1. My boy foundered before I bought him 2 years ago. The lines in his hooves appeared two weeks after purchase. He was on a strict diet as recommended by my vet. Since then, his weight has ping ponged and he will get a bit chubby and look good then lose weight. My vet gave him a shot of a non-steroidal muscle building supplement two weeks ago, but he doesn’t appear to be gaining muscle or weight. What would you suggest to gently increase his weight before the winter sets in. I want him at a good weight before the temperatures drop for good. The weather in New York has been crazy. Fluctuating between 45 degrees two weeks ago to 82 degrees today. It makes it difficult to gage what will work best for him without endangering him. Thank you

  2. Thank you for sharing this post.
    I am going through a similar event. My 21 year old thoroughbred suddenly had her first laminitic episode. We have since discovered she has cushings. She was already on a low sugar diet but had access to pasture most of the summer (as she does every summer). Not sure if just the cushings caused the laminitis or if it was a combination of the new cushings as well as the pasture?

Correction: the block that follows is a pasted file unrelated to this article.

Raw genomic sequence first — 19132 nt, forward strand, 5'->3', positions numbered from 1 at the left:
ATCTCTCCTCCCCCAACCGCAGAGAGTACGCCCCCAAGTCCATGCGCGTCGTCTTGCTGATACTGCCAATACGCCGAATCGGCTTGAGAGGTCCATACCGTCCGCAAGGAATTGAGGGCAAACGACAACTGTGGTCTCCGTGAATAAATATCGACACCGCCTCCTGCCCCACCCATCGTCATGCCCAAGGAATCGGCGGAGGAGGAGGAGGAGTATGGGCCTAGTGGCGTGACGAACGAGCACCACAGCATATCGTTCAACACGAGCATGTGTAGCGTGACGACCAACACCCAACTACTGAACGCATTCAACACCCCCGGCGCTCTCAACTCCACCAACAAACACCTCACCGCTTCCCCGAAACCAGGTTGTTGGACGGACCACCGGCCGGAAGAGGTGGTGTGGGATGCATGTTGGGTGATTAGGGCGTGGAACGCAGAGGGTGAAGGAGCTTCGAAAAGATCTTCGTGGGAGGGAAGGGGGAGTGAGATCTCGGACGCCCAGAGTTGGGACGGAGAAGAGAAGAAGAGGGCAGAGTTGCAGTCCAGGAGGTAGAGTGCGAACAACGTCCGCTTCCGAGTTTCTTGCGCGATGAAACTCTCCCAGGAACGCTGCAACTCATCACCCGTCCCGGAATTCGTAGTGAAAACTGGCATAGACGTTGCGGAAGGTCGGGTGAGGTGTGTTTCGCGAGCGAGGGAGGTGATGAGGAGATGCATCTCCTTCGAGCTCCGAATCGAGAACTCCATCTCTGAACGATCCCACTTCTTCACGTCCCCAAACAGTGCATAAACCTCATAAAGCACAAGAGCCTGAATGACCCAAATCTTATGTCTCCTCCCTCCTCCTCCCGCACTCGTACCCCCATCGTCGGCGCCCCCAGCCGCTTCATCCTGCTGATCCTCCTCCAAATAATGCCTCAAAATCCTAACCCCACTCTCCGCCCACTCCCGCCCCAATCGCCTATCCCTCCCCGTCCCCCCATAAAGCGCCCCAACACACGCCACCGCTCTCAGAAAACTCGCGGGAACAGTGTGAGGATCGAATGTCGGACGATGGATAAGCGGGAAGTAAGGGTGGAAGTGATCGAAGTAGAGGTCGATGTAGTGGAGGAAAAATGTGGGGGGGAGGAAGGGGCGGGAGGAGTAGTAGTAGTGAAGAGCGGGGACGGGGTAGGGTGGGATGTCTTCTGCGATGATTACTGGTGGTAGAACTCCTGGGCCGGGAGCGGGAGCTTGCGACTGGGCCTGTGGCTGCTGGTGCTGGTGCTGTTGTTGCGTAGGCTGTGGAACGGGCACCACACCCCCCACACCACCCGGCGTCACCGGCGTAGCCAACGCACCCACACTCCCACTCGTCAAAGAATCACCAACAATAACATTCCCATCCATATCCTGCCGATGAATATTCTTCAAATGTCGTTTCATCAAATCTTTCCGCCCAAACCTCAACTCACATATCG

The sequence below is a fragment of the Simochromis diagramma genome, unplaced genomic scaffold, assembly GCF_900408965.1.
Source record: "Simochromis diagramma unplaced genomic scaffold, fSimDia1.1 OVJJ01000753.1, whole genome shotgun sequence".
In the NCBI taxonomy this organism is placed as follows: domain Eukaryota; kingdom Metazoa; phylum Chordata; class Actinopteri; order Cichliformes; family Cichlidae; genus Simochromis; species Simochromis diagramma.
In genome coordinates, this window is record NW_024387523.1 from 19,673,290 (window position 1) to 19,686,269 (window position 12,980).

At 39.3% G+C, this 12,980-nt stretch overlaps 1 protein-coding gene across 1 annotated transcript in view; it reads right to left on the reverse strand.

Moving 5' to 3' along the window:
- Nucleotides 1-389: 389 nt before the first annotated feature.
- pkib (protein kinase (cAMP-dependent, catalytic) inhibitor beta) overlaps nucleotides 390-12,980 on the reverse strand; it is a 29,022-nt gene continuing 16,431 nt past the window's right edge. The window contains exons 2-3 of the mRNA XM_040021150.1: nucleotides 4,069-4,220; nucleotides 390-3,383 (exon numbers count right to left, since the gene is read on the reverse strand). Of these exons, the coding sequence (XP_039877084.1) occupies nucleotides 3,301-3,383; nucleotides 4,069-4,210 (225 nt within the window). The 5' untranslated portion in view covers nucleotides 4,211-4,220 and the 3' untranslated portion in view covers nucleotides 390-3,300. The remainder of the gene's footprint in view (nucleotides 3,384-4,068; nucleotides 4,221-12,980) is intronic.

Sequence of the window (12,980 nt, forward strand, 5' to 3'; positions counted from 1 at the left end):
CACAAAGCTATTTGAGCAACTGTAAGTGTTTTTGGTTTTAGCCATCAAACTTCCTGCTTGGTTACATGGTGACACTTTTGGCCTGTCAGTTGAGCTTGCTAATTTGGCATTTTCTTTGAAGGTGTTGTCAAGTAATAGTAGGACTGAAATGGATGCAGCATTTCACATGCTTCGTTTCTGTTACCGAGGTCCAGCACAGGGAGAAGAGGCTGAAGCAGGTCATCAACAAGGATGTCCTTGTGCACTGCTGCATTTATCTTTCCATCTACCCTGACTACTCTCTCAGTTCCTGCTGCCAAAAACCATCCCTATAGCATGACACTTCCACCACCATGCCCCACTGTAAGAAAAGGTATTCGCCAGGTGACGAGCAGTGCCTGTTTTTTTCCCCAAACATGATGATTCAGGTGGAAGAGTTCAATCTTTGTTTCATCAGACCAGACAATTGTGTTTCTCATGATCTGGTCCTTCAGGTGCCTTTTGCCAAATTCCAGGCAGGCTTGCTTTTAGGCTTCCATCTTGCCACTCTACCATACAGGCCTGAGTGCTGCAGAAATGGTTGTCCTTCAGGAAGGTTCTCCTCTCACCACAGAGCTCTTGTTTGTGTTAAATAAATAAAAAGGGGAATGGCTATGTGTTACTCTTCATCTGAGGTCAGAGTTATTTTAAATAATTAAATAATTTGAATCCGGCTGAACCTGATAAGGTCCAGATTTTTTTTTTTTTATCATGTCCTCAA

I am now trying to balance her laminitis (rotation in both fronts), her cushings (now on prascend) and her weight (she has always been a thin hard keeper).
    She has free access to low sugar hay (under 10%) and I am just starting to gradually add back in her low nsc feeds. Any further suggestions would be greatly appreciated! We don’t yet know if she is IR as vet isn’t keen to test at this point and says treatment would be the same. Want to make sure I am doing everything right for her.
    In future what will be the ideal time for her to get grazing time, when are sugars lowest?
    Thank you